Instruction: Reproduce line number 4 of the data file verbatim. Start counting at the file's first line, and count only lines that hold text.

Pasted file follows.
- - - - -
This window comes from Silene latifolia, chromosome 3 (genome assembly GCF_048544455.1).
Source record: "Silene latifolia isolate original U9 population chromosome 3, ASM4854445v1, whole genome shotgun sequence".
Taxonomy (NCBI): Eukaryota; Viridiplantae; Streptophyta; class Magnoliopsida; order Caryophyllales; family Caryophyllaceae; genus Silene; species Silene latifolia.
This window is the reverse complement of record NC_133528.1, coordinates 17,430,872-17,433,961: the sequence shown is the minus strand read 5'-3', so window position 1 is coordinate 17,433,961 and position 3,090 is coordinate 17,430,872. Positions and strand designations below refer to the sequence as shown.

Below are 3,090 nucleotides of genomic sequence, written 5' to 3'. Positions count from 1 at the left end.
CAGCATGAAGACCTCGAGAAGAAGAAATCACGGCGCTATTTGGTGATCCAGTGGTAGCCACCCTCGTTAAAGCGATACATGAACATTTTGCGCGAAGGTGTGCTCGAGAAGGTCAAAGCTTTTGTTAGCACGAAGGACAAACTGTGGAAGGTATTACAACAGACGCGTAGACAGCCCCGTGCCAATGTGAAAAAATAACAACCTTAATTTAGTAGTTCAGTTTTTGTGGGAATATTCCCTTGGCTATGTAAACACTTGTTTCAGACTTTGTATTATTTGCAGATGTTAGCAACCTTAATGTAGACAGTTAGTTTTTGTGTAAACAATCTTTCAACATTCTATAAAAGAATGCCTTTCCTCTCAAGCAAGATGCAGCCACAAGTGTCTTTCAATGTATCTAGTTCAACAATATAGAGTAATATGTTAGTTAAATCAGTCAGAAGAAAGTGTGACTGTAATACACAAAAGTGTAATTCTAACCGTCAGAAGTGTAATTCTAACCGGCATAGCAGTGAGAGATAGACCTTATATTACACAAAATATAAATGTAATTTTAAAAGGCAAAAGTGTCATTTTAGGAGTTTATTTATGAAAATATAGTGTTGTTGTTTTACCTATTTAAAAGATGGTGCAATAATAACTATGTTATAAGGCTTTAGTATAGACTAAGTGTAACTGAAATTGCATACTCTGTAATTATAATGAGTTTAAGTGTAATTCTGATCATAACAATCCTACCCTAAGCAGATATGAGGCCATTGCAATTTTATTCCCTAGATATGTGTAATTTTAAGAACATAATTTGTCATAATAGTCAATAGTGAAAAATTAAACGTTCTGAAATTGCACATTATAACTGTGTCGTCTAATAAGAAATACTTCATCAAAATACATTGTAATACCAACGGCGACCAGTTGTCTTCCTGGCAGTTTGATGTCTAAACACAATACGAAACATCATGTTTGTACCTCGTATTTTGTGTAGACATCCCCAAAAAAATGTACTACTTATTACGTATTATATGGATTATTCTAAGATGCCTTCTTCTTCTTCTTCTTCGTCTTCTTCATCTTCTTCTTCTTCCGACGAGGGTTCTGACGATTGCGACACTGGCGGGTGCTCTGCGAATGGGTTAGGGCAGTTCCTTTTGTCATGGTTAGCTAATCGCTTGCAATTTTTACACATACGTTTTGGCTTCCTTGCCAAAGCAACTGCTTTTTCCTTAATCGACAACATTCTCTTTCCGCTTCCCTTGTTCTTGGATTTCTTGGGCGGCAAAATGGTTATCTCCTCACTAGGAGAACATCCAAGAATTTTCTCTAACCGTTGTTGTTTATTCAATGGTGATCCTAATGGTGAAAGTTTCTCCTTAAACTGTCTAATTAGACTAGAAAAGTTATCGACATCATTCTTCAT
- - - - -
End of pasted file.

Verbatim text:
This window is the reverse complement of record NC_133528.1, coordinates 17,430,872-17,433,961: the sequence shown is the minus strand read 5'-3', so window position 1 is coordinate 17,433,961 and position 3,090 is coordinate 17,430,872. Positions and strand designations below refer to the sequence as shown.